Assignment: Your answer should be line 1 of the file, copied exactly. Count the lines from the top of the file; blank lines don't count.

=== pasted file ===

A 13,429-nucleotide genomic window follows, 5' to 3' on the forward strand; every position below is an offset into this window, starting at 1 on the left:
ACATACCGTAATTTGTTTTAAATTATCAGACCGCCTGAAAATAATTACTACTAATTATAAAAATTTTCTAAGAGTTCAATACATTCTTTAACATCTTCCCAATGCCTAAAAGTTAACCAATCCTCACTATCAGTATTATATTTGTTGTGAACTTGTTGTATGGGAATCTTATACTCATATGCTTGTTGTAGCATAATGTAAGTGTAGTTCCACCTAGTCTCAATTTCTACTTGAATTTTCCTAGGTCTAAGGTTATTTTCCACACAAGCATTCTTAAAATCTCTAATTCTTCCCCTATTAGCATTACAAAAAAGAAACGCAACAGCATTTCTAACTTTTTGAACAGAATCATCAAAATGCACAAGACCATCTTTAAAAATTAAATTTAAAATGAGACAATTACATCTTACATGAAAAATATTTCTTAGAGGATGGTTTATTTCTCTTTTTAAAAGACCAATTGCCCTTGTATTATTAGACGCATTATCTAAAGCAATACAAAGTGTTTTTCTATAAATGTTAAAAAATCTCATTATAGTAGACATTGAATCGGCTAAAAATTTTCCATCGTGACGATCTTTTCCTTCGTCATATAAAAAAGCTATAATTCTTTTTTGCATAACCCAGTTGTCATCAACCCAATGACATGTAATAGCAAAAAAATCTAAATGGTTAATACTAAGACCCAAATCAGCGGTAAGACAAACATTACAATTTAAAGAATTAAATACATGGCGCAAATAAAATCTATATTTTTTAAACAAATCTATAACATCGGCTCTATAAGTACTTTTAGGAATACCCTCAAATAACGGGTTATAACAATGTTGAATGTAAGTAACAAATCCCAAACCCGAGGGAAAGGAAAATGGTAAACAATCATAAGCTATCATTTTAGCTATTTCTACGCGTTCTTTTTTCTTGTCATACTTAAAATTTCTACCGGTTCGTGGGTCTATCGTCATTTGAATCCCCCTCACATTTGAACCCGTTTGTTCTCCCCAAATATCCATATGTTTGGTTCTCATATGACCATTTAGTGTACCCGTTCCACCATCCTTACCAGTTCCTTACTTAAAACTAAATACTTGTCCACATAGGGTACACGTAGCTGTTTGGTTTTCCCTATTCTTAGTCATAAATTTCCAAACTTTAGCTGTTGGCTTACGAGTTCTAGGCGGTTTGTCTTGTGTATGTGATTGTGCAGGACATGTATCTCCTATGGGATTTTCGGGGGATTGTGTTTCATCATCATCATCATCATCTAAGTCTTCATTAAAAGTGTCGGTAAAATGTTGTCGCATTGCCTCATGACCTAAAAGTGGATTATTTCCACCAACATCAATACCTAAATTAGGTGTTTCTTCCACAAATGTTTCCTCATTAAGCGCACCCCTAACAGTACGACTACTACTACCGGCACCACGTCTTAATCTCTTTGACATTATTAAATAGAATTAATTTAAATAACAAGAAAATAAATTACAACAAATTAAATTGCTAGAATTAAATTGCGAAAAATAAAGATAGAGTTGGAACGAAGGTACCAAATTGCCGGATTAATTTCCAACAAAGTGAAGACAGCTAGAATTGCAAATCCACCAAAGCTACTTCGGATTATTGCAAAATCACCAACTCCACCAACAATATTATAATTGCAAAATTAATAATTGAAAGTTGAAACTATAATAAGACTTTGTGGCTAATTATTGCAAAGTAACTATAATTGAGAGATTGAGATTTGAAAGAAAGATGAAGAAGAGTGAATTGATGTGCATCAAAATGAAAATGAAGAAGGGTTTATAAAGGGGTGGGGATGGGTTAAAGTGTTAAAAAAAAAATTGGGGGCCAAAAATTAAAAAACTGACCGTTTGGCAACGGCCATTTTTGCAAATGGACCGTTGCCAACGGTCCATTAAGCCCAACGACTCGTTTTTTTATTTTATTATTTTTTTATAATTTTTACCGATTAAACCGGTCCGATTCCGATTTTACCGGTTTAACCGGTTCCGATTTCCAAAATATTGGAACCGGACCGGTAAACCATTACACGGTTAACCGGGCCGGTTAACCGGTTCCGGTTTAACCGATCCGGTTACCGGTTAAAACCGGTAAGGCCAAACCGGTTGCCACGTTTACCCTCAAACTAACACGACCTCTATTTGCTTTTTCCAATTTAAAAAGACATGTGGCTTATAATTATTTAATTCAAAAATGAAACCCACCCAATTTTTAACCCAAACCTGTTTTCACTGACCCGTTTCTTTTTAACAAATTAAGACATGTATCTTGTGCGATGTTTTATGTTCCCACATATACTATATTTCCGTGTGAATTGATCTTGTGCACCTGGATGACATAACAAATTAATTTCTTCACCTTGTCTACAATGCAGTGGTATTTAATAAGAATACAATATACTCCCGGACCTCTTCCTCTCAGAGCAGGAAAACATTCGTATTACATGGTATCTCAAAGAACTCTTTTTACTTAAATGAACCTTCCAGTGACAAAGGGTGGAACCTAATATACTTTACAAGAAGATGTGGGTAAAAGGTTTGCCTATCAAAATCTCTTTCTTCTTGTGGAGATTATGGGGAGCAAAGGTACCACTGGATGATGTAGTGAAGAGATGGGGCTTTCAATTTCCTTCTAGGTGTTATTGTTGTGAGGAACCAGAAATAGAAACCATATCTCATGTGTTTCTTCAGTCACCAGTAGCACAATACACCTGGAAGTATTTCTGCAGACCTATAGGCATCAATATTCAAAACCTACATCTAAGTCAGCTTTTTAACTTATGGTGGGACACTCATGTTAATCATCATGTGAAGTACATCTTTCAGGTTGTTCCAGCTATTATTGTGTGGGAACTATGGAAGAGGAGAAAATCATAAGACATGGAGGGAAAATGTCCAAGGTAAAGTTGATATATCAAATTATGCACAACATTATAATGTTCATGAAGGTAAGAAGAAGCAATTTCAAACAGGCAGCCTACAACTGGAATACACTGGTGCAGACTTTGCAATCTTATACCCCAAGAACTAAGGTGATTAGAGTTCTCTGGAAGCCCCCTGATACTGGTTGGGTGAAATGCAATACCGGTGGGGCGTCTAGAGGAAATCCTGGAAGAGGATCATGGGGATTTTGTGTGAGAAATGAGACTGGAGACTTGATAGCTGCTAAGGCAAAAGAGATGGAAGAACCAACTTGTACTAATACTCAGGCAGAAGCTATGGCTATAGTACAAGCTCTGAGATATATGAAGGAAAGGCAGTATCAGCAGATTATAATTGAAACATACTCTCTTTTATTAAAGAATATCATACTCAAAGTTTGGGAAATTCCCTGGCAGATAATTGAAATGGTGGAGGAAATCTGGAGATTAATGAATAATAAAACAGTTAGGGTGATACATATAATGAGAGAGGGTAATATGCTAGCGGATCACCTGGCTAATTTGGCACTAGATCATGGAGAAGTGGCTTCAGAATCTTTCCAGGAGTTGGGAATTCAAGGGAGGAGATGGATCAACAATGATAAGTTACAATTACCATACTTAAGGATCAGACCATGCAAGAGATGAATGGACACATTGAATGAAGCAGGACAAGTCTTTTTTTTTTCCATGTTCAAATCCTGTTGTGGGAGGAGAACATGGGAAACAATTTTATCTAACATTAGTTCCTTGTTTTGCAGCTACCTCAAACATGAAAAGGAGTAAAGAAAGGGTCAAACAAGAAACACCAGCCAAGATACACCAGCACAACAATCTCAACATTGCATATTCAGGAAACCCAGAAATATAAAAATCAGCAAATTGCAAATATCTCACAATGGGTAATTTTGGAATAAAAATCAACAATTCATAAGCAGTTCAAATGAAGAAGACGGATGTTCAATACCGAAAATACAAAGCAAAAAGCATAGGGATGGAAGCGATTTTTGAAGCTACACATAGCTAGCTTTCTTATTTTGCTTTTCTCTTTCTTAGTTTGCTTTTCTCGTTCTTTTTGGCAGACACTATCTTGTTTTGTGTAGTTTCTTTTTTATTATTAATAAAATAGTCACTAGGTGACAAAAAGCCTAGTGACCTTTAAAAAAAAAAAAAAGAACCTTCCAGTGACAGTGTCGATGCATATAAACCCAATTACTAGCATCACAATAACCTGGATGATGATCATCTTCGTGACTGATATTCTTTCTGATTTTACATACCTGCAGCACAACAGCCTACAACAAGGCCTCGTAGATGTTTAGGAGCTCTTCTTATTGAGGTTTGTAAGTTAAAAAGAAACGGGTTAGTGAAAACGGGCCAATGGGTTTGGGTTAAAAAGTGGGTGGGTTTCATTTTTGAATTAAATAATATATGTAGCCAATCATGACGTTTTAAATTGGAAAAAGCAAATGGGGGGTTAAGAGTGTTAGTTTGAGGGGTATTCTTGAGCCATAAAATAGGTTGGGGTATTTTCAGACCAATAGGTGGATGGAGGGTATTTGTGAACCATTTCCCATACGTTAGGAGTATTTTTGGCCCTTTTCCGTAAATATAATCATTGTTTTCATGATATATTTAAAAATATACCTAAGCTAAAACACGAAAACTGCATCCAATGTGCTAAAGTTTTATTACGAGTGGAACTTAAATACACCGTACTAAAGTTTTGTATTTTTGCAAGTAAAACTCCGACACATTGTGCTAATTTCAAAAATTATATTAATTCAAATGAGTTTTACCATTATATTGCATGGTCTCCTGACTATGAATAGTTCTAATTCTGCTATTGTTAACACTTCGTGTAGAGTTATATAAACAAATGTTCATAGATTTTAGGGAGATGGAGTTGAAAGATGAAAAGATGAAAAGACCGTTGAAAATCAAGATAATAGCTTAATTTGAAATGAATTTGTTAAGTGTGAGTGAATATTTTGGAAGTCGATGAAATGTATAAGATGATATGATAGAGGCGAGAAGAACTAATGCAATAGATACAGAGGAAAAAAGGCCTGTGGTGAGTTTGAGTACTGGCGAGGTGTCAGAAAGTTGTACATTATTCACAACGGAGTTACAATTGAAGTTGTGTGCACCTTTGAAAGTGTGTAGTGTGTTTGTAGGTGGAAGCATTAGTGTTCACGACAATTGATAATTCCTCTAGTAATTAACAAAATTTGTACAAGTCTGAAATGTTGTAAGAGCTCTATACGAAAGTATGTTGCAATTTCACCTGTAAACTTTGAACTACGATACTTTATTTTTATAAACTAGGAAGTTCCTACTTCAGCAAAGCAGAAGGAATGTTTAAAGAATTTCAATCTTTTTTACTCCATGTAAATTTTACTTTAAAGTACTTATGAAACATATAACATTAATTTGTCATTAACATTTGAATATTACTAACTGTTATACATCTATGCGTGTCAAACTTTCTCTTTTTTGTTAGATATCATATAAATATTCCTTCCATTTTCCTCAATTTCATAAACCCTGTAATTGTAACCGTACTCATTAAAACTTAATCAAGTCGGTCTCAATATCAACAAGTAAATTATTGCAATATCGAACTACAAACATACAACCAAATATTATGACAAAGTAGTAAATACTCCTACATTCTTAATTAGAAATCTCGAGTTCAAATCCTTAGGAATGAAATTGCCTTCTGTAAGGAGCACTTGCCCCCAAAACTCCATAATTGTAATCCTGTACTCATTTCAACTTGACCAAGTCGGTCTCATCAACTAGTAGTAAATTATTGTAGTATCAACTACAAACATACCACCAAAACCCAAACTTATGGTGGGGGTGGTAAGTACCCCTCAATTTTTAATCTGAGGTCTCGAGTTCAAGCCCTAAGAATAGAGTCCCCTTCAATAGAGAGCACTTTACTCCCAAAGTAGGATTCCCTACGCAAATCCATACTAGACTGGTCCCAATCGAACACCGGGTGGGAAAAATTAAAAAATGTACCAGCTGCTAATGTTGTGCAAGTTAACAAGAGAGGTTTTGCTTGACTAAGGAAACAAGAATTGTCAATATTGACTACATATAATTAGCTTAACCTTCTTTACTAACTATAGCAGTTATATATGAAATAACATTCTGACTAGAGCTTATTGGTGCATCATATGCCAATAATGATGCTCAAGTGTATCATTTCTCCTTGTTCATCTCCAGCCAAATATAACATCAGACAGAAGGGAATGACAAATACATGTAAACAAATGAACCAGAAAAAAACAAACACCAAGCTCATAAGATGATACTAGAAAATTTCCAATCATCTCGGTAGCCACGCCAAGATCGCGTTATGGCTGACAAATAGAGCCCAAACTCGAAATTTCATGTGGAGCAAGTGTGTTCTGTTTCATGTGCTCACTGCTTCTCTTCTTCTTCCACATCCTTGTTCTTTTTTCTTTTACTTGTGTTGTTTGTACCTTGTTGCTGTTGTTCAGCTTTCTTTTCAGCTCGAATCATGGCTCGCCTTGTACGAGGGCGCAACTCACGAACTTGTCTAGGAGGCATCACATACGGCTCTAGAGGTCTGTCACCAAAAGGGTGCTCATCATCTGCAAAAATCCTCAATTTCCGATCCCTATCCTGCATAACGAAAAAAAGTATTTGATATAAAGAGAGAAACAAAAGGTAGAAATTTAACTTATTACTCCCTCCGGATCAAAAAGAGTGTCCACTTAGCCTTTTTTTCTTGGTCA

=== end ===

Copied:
A 13,429-nucleotide genomic window follows, 5' to 3' on the forward strand; every position below is an offset into this window, starting at 1 on the left: